All posts tagged 'Matt Pawa'

No En Banc Appeal in Kivalina; So What's Next for Climate Change LItigation?

December 8, 2012 19:18
by J. Wylie Donald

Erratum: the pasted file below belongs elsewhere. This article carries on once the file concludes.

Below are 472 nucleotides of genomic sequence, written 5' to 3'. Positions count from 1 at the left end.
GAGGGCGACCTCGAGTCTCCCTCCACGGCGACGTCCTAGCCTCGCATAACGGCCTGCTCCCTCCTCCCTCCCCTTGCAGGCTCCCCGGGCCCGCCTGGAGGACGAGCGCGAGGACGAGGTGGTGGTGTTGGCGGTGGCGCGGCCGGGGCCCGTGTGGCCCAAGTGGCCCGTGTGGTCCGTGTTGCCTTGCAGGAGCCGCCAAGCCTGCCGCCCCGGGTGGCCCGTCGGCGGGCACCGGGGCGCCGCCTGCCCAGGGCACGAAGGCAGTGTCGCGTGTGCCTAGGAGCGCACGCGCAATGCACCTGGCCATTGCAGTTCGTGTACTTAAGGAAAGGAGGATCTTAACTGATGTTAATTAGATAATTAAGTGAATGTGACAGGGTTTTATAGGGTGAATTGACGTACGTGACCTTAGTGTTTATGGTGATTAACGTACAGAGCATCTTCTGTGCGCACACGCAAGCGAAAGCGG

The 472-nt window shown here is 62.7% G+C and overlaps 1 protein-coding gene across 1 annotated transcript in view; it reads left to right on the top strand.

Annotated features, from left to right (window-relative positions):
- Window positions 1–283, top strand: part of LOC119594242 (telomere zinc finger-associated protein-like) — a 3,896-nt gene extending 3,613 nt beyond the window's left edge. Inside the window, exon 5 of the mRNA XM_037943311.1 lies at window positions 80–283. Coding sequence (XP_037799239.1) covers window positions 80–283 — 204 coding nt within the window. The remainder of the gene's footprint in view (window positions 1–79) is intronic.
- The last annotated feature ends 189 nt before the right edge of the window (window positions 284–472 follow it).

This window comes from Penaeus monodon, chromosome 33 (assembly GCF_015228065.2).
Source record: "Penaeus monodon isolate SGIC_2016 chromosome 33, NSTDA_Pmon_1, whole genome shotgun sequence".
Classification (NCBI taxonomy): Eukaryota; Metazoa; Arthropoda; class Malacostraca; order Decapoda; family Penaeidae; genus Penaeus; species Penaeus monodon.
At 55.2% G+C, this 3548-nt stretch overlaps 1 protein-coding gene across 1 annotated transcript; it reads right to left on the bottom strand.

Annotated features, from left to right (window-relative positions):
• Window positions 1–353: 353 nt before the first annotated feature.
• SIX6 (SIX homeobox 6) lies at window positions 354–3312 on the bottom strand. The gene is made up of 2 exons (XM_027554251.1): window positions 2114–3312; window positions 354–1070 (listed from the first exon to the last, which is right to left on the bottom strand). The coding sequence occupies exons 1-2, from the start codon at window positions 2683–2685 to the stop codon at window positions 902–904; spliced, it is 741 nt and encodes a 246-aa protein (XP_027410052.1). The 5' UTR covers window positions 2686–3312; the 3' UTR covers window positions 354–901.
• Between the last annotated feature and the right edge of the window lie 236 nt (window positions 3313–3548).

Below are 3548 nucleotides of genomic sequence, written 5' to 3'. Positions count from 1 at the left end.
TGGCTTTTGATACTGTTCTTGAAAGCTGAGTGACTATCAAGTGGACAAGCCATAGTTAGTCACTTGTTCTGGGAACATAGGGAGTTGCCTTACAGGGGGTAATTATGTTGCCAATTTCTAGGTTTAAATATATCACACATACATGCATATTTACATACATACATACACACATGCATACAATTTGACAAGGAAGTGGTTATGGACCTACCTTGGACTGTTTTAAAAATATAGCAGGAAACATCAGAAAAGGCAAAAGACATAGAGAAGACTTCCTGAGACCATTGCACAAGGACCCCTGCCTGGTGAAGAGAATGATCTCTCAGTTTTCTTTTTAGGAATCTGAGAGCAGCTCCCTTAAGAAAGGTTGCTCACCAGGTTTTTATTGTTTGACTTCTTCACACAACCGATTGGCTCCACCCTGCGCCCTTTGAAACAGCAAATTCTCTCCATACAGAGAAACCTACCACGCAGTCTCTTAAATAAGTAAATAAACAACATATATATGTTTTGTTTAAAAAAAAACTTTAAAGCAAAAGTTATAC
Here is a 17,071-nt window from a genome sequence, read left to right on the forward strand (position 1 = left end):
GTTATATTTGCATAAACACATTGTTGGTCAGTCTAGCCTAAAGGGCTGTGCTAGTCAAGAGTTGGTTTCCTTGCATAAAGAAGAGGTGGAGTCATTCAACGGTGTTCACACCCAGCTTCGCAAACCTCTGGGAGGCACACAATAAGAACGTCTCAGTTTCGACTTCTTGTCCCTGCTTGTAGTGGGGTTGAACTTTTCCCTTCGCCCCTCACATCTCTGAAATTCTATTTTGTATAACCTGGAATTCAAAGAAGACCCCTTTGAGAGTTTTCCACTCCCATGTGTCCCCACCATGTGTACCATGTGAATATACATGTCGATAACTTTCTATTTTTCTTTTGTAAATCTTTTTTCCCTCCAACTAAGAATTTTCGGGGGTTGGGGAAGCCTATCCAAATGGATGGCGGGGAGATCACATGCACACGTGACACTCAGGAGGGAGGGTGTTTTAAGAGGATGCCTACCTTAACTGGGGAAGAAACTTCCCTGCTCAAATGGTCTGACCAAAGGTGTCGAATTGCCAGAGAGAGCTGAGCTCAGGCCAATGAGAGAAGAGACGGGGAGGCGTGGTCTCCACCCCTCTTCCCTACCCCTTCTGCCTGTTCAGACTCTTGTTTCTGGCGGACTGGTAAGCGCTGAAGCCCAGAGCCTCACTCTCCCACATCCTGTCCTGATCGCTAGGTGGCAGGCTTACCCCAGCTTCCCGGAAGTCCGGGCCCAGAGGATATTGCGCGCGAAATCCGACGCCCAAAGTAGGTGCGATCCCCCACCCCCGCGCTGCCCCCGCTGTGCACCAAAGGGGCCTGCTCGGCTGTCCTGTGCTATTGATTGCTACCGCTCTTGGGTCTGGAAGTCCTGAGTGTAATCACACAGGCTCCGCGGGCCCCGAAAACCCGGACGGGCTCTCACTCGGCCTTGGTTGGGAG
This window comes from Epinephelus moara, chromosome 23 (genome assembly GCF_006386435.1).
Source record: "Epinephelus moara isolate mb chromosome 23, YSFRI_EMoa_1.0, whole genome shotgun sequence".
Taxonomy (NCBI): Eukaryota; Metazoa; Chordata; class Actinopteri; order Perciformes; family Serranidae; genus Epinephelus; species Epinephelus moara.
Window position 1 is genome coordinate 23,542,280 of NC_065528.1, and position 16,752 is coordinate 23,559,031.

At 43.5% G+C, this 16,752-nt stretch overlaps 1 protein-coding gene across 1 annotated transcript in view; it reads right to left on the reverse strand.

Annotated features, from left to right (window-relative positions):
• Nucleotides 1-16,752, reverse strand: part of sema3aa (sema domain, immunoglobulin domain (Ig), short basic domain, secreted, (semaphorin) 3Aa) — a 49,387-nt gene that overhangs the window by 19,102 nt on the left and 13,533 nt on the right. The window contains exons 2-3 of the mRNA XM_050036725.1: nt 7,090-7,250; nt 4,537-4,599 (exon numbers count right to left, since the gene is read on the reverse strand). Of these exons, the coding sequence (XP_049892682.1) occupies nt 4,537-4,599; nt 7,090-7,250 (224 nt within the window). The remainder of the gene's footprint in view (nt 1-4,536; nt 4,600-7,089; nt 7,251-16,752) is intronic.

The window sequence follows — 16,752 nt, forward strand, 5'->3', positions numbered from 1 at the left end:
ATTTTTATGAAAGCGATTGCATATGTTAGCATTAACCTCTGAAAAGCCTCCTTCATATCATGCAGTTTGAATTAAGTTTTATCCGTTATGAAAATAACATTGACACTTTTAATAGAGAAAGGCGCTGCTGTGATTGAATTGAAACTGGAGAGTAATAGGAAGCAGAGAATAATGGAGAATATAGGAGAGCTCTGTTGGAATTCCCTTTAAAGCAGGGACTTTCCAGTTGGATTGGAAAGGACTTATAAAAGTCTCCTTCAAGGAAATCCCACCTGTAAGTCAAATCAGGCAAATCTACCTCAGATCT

When we discuss climate change litigation with colleagues or acquaintances unfamiliar with it, they are always a little incredulous.  “The plaintiffs allege what?  How could you prove that?  There's no way they can win.”  Courts, however, cannot rule from their impressions; instead, they must parse arguments and facts and explicate the legal reasoning that supports shutting climate change cases out of the courtroom.  We have addressed in this blog many of those decisions as the climate change cases have wound their way up the appellate ladder.  That statement-of-reasons rule, however, does not apply when a court is being asked to grant rehearing en banc.  Then a judge can just say, “I’m not interested.”  And the case is done. That happened at the end of November in Native Village of Kivalina v. ExxonMobil Corp. when the Ninth Circuit issued its denial (see attached) of plaintiffs' petition for rehearing:  “The full court has been advised of the petition for rehearing en banc, and no judge of the court has requested a vote on the petition for rehearing en banc.  Appellants’ petition for rehearing en banc is DENIED.”  Unless the plaintiffs file a petition for certiorari with the Supreme Court, and the Court accepts it (which we think unlikely with no circuit court split and the dismissal being a fairly simple extension of the Court's decision in American Electric Power), Kivalina is done.  That means that there is no federal common law of nuisance relevant to greenhouse gas emissions whether a plaintiff seeks injunctive relief or damages.  The federal Clean Air Act displaces the claim in both instances.  Two slim reeds remain for plaintiffs in the first wave of climate change litigation.  First, they need to prevail on an appeal before the Fifth Circuit in Comer v. Murphy Oil USA, Inc., which will require overcoming over half a dozen independent bases for dismissal found by the trial court.  Or second, they must succeed on a state-law-based theory of nuisance.  As we have noted recently, the Clean Air Act is likely to be found to preempt such claims.  In light of the string of defeats in American Electric Power, Comer and Kivalina for plaintiffs, we went looking to see where the climate change plaintiffs' lawyers were going next.  The websites of the lead Comer and Kivalina lawyers, Gerald Maples and Matt Pawa, were not helpful.  However, journalist Andrew Longstreth didn’t rest on the websites; he reached out directly to Messrs. Pawa and Maples. Here is the future he found:  "Pawa said that he and his co-counsel in the Kivalina case are discussing their options, which include asking the Supreme Court to hear an appeal or filing a new case in state court that asserts state common law claims. Pawa likened the current state of climate change litigation to the early stages of suits against cigarette makers and companies with asbestos liability. Before plaintiffs' lawyers in those cases were able to win judgments and settlements, they were stymied by defense arguments. "We haven't exhausted our theories or our efforts," he said. As stated above, the Supreme Court and state law nuisance paths do not seem likely to succeed.  Mr. Maples suggested a different path: "Future success in climate change litigation, he said, may depend on whether state attorneys general get involved, as they did in the tobacco litigation of the 1990s. With home insurance premiums rising as a result of climate change, Maples said, the litigation could become attractive to state AGs, who like consumer protection cases.  'If you can't afford insurance, that's almost like not affording food,'" So, is climate change litigation going to take a new turn and become an issue about consumer protection and insurance rates?  After reviewiing the Fourth Amended Complaint in Comer, we suggested in 2011 that this theory was something that bore watching.  Here is the theory in action as alleged in Comer:  “[Defendants' greenhouse gas emissions] put Plaintiffs' property at greater risk of flood and storm damage, and dramatically increase Plaintiffs' insurance costs." (Fourth Amended Complaint ¶ 37.)   Thus, with the demise of federal common law claims, consumer protection law claims may be the next wave.  20121127 Order (denying rehearing en banc), Kivalina v. ExxonMobil.pdf (34.55 kb)